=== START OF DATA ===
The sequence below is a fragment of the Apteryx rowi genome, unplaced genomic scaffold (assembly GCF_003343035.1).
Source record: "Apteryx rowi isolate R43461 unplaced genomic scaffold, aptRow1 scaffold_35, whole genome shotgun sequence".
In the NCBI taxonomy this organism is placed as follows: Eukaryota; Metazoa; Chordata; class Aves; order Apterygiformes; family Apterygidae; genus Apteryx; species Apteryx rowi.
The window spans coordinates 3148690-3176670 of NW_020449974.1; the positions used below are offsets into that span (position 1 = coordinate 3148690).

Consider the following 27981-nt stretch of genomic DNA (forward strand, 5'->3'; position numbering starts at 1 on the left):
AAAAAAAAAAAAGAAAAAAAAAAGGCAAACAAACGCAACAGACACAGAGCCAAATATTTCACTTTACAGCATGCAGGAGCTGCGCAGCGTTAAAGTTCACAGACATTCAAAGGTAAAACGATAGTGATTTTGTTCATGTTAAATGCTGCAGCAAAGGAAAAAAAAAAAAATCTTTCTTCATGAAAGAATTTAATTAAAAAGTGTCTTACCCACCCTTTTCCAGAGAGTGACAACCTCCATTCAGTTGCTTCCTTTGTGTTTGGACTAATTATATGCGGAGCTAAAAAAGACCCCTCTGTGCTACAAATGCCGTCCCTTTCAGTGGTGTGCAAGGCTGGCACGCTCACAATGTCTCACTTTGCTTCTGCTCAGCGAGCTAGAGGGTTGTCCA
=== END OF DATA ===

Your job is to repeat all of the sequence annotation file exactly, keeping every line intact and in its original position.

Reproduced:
The sequence below is a fragment of the Apteryx rowi genome, unplaced genomic scaffold (assembly GCF_003343035.1).
Source record: "Apteryx rowi isolate R43461 unplaced genomic scaffold, aptRow1 scaffold_35, whole genome shotgun sequence".
In the NCBI taxonomy this organism is placed as follows: Eukaryota; Metazoa; Chordata; class Aves; order Apterygiformes; family Apterygidae; genus Apteryx; species Apteryx rowi.
The window spans coordinates 3148690-3176670 of NW_020449974.1; the positions used below are offsets into that span (position 1 = coordinate 3148690).

Consider the following 27981-nt stretch of genomic DNA (forward strand, 5'->3'; position numbering starts at 1 on the left):
AAAAAAAAAAAAGAAAAAAAAAAGGCAAACAAACGCAACAGACACAGAGCCAAATATTTCACTTTACAGCATGCAGGAGCTGCGCAGCGTTAAAGTTCACAGACATTCAAAGGTAAAACGATAGTGATTTTGTTCATGTTAAATGCTGCAGCAAAGGAAAAAAAAAAAAATCTTTCTTCATGAAAGAATTTAATTAAAAAGTGTCTTACCCACCCTTTTCCAGAGAGTGACAACCTCCATTCAGTTGCTTCCTTTGTGTTTGGACTAATTATATGCGGAGCTAAAAAAGACCCCTCTGTGCTACAAATGCCGTCCCTTTCAGTGGTGTGCAAGGCTGGCACGCTCACAATGTCTCACTTTGCTTCTGCTCAGCGAGCTAGAGGGTTGTCCA